Israeli tennis player speaks out after protests affect Auckland tournament.
|Next stop: Australian Open [AFP]|
Nikolay Davydenko welcomed in the new year with his first title win of the season with victory over Rafael Nadal in Doha.
The Russian saved two match points before rallying to beat Nadal 0-6, 7-6 (8), 6-4.
The result was Davydenko’s third straight victory over the second-ranked Spaniard and improved his head-to-head record to 5-4.
He also became the 38th male player since the Open Era began in 1968 to win 20 or more titles.
Nadal however is still without a title for more than eight months and one week and there is only little over a week before he begins the defence of his Australian Open title
The third-seeded Russian said he was “surprised that I have won.”
“I was just fighting. I never thought about winning. I didn’t think I could win,” claimed Davydenko, though this seemed more like his professional psychology for taking each point as it came along.
“For every point I was fighting. And at the end it was just amazing.”
It was a second consecutive title for Davydenko after winning the London World Tour Finals on November 29. He beat Nadal and Roger Federer in that event, as he did here.
David Nalbandian of Argentina is the only other player to beat Federer and Nadal in the same tournament on two occasions – at the Madrid Masters and Paris Masters in 2007.
Nadal started the match well, imposing a flatter-hitting, earlier-taken, more enterprising attack which he had been employing previously this week, and romped through seven games without reply.
When Davydenko began to play more as he had against Roger Federer in the semi-finals, taking the initiative wherever possible, hitting stridently and if necessary finishing the rally in the forecourt, Nadal fought back aggressively from 3-5 down, and looked odds on to close the match out in the tie-break.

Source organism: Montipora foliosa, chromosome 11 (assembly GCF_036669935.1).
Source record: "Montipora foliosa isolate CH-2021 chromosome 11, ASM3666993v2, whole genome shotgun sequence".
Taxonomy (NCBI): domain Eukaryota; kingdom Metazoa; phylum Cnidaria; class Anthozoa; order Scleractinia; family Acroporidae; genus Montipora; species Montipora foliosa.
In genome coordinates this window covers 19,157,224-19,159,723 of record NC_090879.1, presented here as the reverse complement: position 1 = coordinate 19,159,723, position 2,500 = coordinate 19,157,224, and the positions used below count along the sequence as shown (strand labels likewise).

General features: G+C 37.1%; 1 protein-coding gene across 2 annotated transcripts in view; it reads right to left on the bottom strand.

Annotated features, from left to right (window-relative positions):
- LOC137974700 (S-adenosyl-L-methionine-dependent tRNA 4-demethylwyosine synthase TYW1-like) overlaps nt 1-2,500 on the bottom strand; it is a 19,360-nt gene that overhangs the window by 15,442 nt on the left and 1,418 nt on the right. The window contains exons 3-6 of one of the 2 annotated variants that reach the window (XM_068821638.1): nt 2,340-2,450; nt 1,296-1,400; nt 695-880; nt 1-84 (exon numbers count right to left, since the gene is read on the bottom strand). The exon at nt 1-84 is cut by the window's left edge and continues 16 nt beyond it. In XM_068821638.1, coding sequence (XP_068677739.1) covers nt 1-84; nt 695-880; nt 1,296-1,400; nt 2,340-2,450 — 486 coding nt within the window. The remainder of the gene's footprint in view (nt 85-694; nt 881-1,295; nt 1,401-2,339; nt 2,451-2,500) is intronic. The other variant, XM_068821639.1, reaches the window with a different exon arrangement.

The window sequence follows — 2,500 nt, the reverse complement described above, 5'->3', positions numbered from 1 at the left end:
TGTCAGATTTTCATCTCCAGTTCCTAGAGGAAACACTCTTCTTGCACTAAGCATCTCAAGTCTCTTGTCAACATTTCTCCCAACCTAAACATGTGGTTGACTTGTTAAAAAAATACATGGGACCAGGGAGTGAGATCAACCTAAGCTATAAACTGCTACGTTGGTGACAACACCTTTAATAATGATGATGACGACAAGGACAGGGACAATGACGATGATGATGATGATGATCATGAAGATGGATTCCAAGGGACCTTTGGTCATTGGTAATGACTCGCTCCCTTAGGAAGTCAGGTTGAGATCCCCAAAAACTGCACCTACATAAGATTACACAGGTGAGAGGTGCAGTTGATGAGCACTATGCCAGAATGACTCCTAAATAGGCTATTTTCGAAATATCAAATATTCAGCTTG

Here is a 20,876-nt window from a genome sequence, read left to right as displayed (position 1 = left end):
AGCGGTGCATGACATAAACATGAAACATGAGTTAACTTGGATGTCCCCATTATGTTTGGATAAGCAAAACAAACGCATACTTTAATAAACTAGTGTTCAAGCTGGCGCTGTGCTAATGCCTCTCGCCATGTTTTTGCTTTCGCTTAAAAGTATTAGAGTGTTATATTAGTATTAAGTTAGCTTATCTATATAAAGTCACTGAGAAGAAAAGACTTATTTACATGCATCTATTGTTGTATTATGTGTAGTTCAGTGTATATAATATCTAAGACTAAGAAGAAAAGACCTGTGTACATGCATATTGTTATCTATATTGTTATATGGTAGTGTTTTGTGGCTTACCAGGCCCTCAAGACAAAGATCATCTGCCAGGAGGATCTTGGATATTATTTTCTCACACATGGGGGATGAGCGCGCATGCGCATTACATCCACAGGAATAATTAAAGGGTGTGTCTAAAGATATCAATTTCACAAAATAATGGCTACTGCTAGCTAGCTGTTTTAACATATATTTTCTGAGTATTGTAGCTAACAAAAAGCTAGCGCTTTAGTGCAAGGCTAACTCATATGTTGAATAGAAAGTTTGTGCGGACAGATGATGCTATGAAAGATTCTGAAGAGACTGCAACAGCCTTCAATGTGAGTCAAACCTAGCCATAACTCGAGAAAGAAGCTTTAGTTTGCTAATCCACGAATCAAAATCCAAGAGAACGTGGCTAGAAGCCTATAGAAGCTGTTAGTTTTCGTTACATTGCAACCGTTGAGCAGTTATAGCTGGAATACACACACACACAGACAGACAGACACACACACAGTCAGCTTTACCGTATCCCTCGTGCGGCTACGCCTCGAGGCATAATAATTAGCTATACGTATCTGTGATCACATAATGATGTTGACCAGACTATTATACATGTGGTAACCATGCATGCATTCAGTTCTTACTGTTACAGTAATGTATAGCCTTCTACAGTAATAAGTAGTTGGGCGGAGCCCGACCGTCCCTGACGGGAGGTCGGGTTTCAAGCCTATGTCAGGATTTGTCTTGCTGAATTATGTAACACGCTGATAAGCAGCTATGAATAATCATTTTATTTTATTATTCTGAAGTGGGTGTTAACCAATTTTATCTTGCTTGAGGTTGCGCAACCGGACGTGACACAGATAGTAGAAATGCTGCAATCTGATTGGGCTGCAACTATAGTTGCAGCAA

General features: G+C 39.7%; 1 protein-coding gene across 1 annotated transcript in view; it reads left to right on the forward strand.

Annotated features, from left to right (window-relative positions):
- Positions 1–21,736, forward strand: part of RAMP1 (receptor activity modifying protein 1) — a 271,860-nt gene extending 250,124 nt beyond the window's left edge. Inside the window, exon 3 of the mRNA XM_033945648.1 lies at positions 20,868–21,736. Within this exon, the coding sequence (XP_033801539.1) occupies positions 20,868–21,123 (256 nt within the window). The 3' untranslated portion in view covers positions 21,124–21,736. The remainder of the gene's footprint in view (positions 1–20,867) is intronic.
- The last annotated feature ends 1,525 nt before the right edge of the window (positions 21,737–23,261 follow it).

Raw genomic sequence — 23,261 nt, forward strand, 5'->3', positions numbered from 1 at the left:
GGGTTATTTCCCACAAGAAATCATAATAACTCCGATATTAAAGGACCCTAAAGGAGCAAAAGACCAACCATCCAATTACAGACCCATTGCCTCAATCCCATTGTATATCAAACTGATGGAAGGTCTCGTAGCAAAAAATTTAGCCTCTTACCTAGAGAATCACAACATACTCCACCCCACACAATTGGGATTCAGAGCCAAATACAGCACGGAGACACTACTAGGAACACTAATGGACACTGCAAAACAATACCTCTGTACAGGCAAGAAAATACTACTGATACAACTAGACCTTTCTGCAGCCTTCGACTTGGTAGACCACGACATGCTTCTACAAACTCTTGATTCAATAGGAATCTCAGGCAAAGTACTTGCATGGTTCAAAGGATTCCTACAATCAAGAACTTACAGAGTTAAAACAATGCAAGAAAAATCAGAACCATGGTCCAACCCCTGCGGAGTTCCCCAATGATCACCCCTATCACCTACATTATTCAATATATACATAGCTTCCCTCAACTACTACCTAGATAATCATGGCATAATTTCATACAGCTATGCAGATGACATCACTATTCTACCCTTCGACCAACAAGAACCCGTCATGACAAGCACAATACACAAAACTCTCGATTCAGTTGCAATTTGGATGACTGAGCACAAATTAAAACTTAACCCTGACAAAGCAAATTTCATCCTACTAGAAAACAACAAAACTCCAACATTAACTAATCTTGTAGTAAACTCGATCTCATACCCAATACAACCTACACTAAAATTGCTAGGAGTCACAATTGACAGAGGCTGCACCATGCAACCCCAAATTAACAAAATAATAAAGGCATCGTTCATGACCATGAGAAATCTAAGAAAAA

On one of his match points, at 6-5, Davydenko played just too well, but on the second, at 8-7, Nadal earned himself a relatively pressure-free hit on the forehand from inside the baseline – and unaccountably put it into the net.
Once he had also let slip an early break of serve in the final set, Nadal’s lack of confidence, born from injury, a long sequence without a title, and doubts about his future, began to reveal itself.
He retreated more often into what he knew best – the style in which he contains his opponent’s attacks from several feet behind the baseline, relying on mobility, tenacity, and change-of-paced winners from counter-hitting positions.
By the second half of the final set Davydenko was more often dominating the rallies and after two hours and 43 minutes of battling it no longer seemed a surprise when his turn-around was complete.
“In this tournament I came back to play my best tennis for a long time,” claimed Nadal, making the best of his disappointment.
“Anyway I lost today (Saturday). He played unbelievable tennis – he was just better.”